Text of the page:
There are differences in tone as well. In the first, creation involves no effort on the part of God. He simply speaks. He says “Let there be,” and there was. In the second, He is actively engaged. When it comes to the creation of the first human, He does not merely say, “Let us make man in our image according to our likeness.” He performs the creation Himself, like sculptor fashioning an image out of clay: “Then the Lord God formed the man from the dust of the ground and breathed into his nostrils the breath of life, and the man became a living being.”
In Genesis 1, God effortlessly summons the universe into being. In Genesis 2, He becomes a gardener: “Now the Lord God planted a garden …” We wonder why on earth God, who has just created the entire universe, should become a gardener. The Torah gives us the answer, and it is very moving: “The Lord God took the man and put him in the Garden of Eden to work it and take care of it.” God wanted to give man the dignity of work, of being a creator, not just a creation. And in case the man should such labour as undignified, God became a gardener Himself to show that this work too is divine, and in performing it, man becomes God’s partner in the work of creation.
Then comes the extraordinarily poignant verse, “The Lord God said, ‘It is not good for the man to be alone. I will make a helper suitable for him.” God feels for the existential isolation of the first man. There was no such moment in the previous chapter. There, God simply creates. Here, God empathises. He enters into the human mind. He feels what we feel. There is no such moment in any other ancient religious literature. What is radical about biblical monotheism is not just that there is only one God, not just that He is the source of all that exists, but that God is closer to us than we are to ourselves. God knew the loneliness of the first man before the first man knew it of himself.
That is what the second creation account is telling us. Creation of things is relatively easy, creation of relationships is hard. Look at the tender concern God shows for the first human beings in Genesis 2-3. He wants man to have the dignity of work. He wants man to know that work itself is divine. He gives man the capacity to name the animals. He cares when he senses the onset of loneliness. He creates the first woman. He waits, in exasperation, as the first human couple commit the first sin. Finally, when the man gives his wife a proper name, recognising for the first time that she is different from him and that she can do something he will never do, he clothes them both so that they will not go naked into the world. That is the God, not of creation (Elokim) but of love (Hashem).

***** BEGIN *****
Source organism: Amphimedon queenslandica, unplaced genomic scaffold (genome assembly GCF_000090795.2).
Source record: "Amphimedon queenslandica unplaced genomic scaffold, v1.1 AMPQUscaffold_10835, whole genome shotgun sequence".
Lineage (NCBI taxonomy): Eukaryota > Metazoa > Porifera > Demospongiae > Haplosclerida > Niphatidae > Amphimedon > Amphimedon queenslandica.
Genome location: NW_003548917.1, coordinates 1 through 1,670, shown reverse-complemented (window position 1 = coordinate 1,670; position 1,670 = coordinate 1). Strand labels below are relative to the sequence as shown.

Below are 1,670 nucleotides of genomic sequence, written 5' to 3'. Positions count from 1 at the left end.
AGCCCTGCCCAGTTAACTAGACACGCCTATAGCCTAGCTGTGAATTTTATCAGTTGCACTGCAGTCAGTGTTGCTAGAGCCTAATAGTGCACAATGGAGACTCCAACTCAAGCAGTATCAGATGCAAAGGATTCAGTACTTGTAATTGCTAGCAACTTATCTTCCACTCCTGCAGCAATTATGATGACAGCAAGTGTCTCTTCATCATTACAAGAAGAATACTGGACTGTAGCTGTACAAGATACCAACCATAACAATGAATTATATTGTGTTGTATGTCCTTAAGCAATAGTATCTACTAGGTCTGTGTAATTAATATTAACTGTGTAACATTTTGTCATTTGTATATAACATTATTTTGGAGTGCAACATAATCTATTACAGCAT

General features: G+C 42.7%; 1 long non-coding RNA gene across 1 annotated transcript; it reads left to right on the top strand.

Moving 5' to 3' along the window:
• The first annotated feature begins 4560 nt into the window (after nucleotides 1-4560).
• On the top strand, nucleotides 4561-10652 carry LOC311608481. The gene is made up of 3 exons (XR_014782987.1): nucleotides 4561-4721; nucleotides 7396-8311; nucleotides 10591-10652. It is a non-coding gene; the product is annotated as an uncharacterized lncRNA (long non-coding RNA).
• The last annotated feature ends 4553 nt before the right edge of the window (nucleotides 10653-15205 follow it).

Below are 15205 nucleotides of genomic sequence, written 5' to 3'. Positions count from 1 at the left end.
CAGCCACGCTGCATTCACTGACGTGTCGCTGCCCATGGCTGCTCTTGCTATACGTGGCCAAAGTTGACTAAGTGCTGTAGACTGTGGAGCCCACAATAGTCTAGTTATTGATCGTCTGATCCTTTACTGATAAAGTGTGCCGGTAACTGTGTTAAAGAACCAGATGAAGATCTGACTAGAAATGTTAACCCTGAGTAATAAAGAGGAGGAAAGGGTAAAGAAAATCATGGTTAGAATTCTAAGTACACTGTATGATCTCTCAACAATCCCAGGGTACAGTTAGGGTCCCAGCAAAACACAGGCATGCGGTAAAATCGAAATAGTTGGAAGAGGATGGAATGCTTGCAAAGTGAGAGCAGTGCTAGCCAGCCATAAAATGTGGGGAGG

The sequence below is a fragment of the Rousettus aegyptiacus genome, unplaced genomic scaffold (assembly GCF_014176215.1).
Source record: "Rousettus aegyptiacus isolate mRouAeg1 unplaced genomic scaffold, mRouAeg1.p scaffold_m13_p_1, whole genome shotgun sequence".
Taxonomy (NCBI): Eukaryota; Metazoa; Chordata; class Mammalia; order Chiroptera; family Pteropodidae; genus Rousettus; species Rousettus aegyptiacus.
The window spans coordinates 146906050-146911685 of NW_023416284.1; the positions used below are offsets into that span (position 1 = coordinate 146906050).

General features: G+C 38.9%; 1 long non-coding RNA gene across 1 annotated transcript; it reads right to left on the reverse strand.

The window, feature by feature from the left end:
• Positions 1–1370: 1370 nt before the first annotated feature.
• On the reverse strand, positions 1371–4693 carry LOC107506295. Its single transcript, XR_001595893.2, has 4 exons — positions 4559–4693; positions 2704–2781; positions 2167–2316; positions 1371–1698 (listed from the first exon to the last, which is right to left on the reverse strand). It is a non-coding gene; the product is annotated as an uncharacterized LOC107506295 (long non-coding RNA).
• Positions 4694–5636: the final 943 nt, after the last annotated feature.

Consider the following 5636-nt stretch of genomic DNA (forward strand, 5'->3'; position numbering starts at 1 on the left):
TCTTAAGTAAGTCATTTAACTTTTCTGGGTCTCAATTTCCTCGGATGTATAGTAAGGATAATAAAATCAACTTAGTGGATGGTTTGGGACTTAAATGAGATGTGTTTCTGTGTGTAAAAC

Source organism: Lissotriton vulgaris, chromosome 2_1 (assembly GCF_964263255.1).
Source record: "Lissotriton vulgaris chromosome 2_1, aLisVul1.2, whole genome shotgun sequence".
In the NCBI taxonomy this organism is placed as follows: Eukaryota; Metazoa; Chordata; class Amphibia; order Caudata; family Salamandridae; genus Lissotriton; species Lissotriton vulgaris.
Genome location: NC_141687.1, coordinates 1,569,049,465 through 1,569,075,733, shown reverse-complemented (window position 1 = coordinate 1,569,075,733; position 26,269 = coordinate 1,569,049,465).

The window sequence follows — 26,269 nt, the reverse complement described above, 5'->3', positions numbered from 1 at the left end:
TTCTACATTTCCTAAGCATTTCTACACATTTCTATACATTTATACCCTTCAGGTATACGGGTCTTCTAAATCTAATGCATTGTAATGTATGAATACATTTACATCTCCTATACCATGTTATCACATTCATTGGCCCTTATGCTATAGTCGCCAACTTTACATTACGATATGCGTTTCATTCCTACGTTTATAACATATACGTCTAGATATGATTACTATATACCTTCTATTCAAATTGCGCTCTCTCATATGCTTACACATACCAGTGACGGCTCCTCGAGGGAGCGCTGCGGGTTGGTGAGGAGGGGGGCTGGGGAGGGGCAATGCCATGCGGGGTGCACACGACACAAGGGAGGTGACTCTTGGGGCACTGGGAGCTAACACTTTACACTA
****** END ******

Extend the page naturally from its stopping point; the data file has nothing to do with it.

That is what makes the dual account of the naming of the first woman so significant a parallel to the dual account of God’s creation of the universe. We have to create relationship before we encounter the God of relationship. We have to make space for the otherness of the human other to be able to make space for the otherness of the divine other. We have to give love before we can receive love.
In Genesis 1, God creates the universe. Nothing vaster can be imagined, and we keep discovering that the universe is bigger than we thought. In 2016, a study based on three-dimensional modelling of images produced by the Hubble space telescope concluded that there were between 10 and 20 times as many galaxies as astronomers had previously thought. There are more than a hundred stars for every grain of sand on earth.
And yet, almost in the same breath as it speaks of the panoply of creation, the Torah tells us that God took time to breathe the breath of life into the first human, give him dignified work, enter his loneliness, make him a wife, and robe them both with garments of light when the time came for them to leave Eden and make their way in the world.
The Torah is telling us something very powerful. Never think of people as things. Never think of people as types: they are individuals. Never be content with creating systems: care also about relationships.
I believe that relationships are where our humanity is born and grows, flowers and flourishes. It is by loving people that we learn to love God and feel the fullness of His love for us.